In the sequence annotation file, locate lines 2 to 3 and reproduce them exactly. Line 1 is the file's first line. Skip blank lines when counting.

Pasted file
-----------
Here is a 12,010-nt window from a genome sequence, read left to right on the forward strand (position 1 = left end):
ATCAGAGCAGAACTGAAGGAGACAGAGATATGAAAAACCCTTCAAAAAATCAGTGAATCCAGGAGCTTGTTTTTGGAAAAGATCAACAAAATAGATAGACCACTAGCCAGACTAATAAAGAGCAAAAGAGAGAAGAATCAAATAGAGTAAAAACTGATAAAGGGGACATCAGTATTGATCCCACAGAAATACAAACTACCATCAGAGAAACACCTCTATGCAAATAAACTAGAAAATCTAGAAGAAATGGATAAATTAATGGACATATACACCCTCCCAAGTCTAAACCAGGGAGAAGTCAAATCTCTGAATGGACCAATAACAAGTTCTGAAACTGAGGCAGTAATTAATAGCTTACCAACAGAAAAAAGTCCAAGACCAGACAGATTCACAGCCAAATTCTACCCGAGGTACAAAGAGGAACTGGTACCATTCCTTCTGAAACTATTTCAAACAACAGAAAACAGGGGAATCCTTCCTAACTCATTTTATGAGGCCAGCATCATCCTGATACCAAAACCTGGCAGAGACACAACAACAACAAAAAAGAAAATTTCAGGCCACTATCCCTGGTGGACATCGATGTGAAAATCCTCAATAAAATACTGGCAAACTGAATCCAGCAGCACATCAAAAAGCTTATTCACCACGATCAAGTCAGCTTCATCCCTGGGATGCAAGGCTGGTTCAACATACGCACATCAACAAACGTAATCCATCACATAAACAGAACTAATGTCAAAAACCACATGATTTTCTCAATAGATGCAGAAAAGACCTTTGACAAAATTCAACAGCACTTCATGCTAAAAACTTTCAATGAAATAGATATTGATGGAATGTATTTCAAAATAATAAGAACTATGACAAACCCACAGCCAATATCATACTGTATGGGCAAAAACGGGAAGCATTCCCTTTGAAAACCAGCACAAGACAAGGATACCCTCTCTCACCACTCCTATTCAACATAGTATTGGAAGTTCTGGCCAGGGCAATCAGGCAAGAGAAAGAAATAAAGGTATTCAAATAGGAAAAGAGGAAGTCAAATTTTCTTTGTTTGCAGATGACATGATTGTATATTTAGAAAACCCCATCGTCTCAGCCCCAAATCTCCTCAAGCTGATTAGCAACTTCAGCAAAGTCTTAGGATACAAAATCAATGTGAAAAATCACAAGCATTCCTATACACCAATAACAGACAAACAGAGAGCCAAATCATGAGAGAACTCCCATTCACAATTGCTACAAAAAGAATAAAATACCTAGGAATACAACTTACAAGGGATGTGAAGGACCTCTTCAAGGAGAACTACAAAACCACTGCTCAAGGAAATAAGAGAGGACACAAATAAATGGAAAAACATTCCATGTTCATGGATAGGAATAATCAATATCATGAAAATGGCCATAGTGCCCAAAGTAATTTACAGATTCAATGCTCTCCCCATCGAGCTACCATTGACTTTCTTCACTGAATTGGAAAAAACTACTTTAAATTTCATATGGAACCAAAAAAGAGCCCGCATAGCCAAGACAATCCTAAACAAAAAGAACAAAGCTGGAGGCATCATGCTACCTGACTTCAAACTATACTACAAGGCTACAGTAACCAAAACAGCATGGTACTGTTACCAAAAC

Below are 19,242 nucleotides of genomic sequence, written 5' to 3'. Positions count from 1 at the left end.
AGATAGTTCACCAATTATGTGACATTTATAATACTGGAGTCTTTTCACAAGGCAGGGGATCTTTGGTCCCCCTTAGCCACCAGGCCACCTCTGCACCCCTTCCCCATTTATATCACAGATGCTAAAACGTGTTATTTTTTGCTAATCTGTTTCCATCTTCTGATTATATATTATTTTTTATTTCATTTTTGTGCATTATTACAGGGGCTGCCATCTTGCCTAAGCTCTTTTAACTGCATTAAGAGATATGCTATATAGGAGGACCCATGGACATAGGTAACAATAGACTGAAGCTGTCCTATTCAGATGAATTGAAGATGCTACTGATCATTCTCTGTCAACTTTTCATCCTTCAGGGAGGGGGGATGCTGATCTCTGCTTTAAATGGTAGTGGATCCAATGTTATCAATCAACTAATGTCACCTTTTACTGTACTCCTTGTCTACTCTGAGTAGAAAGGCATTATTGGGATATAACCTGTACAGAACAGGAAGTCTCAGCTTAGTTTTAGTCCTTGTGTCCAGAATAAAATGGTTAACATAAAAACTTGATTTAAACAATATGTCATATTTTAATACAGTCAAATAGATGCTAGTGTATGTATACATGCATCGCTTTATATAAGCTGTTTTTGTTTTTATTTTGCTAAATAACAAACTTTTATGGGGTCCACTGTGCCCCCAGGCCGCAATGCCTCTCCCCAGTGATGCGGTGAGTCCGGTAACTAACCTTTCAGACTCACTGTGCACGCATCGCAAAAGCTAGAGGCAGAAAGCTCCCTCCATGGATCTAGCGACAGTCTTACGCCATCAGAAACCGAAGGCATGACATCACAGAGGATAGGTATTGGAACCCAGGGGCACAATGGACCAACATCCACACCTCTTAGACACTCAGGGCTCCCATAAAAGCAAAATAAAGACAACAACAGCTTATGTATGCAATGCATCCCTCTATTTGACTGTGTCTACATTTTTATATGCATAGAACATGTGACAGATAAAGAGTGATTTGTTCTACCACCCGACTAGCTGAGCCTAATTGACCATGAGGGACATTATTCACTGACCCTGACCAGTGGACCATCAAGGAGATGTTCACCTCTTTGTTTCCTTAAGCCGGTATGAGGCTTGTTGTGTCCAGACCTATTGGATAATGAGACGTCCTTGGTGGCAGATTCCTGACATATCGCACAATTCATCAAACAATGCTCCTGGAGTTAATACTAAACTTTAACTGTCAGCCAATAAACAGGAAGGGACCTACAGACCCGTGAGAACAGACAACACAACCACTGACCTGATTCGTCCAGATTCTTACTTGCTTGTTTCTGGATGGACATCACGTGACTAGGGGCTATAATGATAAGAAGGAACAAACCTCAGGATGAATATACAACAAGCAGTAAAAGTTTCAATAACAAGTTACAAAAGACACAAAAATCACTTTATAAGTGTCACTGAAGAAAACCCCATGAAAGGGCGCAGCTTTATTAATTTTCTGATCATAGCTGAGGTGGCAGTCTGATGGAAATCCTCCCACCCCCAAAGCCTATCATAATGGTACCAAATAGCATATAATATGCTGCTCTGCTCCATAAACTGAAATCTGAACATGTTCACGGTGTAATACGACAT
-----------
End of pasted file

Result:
ATCAGAGCAGAACTGAAGGAGACAGAGATATGAAAAACCCTTCAAAAAATCAGTGAATCCAGGAGCTTGTTTTTGGAAAAGATCAACAAAATAGATAGACCACTAGCCAGACTAATAAAGAGCAAAAGAGAGAAGAATCAAATAGAGTAAAAACTGATAAAGGGGACATCAGTATTGATCCCACAGAAATACAAACTACCATCAGAGAAACACCTCTATGCAAATAAACTAGAAAATCTAGAAGAAATGGATAAATTAATGGACATATACACCCTCCCAAGTCTAAACCAGGGAGAAGTCAAATCTCTGAATGGACCAATAACAAGTTCTGAAACTGAGGCAGTAATTAATAGCTTACCAACAGAAAAAAGTCCAAGACCAGACAGATTCACAGCCAAATTCTACCCGAGGTACAAAGAGGAACTGGTACCATTCCTTCTGAAACTATTTCAAACAACAGAAAACAGGGGAATCCTTCCTAACTCATTTTATGAGGCCAGCATCATCCTGATACCAAAACCTGGCAGAGACACAACAACAACAAAAAAGAAAATTTCAGGCCACTATCCCTGGTGGACATCGATGTGAAAATCCTCAATAAAATACTGGCAAACTGAATCCAGCAGCACATCAAAAAGCTTATTCACCACGATCAAGTCAGCTTCATCCCTGGGATGCAAGGCTGGTTCAACATACGCACATCAACAAACGTAATCCATCACATAAACAGAACTAATGTCAAAAACCACATGATTTTCTCAATAGATGCAGAAAAGACCTTTGACAAAATTCAACAGCACTTCATGCTAAAAACTTTCAATGAAATAGATATTGATGGAATGTATTTCAAAATAATAAGAACTATGACAAACCCACAGCCAATATCATACTGTATGGGCAAAAACGGGAAGCATTCCCTTTGAAAACCAGCACAAGACAAGGATACCCTCTCTCACCACTCCTATTCAACATAGTATTGGAAGTTCTGGCCAGGGCAATCAGGCAAGAGAAAGAAATAAAGGTATTCAAATAGGAAAAGAGGAAGTCAAATTTTCTTTGTTTGCAGATGACATGATTGTATATTTAGAAAACCCCATCGTCTCAGCCCCAAATCTCCTCAAGCTGATTAGCAACTTCAGCAAAGTCTTAGGATACAAAATCAATGTGAAAAATCACAAGCATTCCTATACACCAATAACAGACAAACAGAGAGCCAAATCATGAGAGAACTCCCATTCACAATTGCTACAAAAAGAATAAAATACCTAGGAATACAACTTACAAGGGATGTGAAGGACCTCTTCAAGGAGAACTACAAAACCACTGCTCAAGGAAATAAGAGAGGACACAAATAAATGGAAAAACATTCCATGTTCATGGATAGGAATAATCAATATCATGAAAATGGCCATAGTGCCCAAAGTAATTTACAGATTCAATGCTCTCCCCATCGAGCTACCATTGACTTTCTTCACTGAATTGGAAAAAACTACTTTAAATTTCATATGGAACCAAAAAAGAGCCCGCATAGCCAAGACAATCCTAAACAAAAAGAACAAAGCTGGAGGCATCATGCTACCTGACTTCAAACTATACTACAAGGCTACAGTAACCAAAACAGCATGGTACTGTTACCAAAAC

Below are 19,242 nucleotides of genomic sequence, written 5' to 3'. Positions count from 1 at the left end.